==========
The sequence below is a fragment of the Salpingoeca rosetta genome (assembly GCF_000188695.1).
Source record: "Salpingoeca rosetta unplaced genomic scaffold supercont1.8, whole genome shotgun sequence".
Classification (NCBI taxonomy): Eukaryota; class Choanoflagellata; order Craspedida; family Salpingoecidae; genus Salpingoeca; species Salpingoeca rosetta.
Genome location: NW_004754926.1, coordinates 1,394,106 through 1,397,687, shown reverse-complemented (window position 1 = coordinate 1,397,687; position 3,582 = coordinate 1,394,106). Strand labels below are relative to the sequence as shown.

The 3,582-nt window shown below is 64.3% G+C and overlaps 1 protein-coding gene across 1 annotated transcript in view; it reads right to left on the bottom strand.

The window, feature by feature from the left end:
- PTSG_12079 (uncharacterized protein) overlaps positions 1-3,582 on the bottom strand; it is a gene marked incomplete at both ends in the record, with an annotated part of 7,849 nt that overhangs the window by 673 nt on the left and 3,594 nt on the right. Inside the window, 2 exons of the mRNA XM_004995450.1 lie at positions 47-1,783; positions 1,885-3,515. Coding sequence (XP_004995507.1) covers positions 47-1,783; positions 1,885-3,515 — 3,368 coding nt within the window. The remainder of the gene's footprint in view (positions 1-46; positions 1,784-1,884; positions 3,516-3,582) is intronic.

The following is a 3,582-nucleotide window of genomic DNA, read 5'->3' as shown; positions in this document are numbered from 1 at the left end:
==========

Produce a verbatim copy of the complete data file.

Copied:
The sequence below is a fragment of the Salpingoeca rosetta genome (assembly GCF_000188695.1).
Source record: "Salpingoeca rosetta unplaced genomic scaffold supercont1.8, whole genome shotgun sequence".
Classification (NCBI taxonomy): Eukaryota; class Choanoflagellata; order Craspedida; family Salpingoecidae; genus Salpingoeca; species Salpingoeca rosetta.
Genome location: NW_004754926.1, coordinates 1,394,106 through 1,397,687, shown reverse-complemented (window position 1 = coordinate 1,397,687; position 3,582 = coordinate 1,394,106). Strand labels below are relative to the sequence as shown.

The 3,582-nt window shown below is 64.3% G+C and overlaps 1 protein-coding gene across 1 annotated transcript in view; it reads right to left on the bottom strand.

The window, feature by feature from the left end:
- PTSG_12079 (uncharacterized protein) overlaps positions 1-3,582 on the bottom strand; it is a gene marked incomplete at both ends in the record, with an annotated part of 7,849 nt that overhangs the window by 673 nt on the left and 3,594 nt on the right. Inside the window, 2 exons of the mRNA XM_004995450.1 lie at positions 47-1,783; positions 1,885-3,515. Coding sequence (XP_004995507.1) covers positions 47-1,783; positions 1,885-3,515 — 3,368 coding nt within the window. The remainder of the gene's footprint in view (positions 1-46; positions 1,784-1,884; positions 3,516-3,582) is intronic.

The following is a 3,582-nucleotide window of genomic DNA, read 5'->3' as shown; positions in this document are numbered from 1 at the left end: